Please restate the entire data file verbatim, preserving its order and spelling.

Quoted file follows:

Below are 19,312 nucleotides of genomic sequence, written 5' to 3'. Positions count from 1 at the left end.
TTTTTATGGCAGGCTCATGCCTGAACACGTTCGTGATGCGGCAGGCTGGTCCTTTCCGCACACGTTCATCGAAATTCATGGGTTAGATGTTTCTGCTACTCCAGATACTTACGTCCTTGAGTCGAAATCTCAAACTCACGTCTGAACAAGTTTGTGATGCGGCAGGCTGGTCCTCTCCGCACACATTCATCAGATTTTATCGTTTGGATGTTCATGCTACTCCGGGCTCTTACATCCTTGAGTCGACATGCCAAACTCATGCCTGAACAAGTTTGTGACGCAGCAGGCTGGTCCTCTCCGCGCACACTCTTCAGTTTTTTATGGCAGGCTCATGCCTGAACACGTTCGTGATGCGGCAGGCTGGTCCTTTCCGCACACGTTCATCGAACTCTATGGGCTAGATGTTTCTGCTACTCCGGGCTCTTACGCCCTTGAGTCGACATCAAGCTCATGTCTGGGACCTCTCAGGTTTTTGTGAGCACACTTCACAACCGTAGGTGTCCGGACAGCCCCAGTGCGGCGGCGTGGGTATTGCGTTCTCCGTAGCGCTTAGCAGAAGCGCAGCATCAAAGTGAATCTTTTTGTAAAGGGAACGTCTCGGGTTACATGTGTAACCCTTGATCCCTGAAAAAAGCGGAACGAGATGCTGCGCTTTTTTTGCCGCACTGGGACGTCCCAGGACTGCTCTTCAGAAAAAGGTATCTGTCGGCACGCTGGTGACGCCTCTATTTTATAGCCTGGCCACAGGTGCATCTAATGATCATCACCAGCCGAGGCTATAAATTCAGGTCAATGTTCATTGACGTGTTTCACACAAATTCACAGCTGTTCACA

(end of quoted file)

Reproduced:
Below are 19,312 nucleotides of genomic sequence, written 5' to 3'. Positions count from 1 at the left end.
TTTTTATGGCAGGCTCATGCCTGAACACGTTCGTGATGCGGCAGGCTGGTCCTTTCCGCACACGTTCATCGAAATTCATGGGTTAGATGTTTCTGCTACTCCAGATACTTACGTCCTTGAGTCGAAATCTCAAACTCACGTCTGAACAAGTTTGTGATGCGGCAGGCTGGTCCTCTCCGCACACATTCATCAGATTTTATCGTTTGGATGTTCATGCTACTCCGGGCTCTTACATCCTTGAGTCGACATGCCAAACTCATGCCTGAACAAGTTTGTGACGCAGCAGGCTGGTCCTCTCCGCGCACACTCTTCAGTTTTTTATGGCAGGCTCATGCCTGAACACGTTCGTGATGCGGCAGGCTGGTCCTTTCCGCACACGTTCATCGAACTCTATGGGCTAGATGTTTCTGCTACTCCGGGCTCTTACGCCCTTGAGTCGACATCAAGCTCATGTCTGGGACCTCTCAGGTTTTTGTGAGCACACTTCACAACCGTAGGTGTCCGGACAGCCCCAGTGCGGCGGCGTGGGTATTGCGTTCTCCGTAGCGCTTAGCAGAAGCGCAGCATCAAAGTGAATCTTTTTGTAAAGGGAACGTCTCGGGTTACATGTGTAACCCTTGATCCCTGAAAAAAGCGGAACGAGATGCTGCGCTTTTTTTGCCGCACTGGGACGTCCCAGGACTGCTCTTCAGAAAAAGGTATCTGTCGGCACGCTGGTGACGCCTCTATTTTATAGCCTGGCCACAGGTGCATCTAATGATCATCACCAGCCGAGGCTATAAATTCAGGTCAATGTTCATTGACGTGTTTCACACAAATTCACAGCTGTTCACA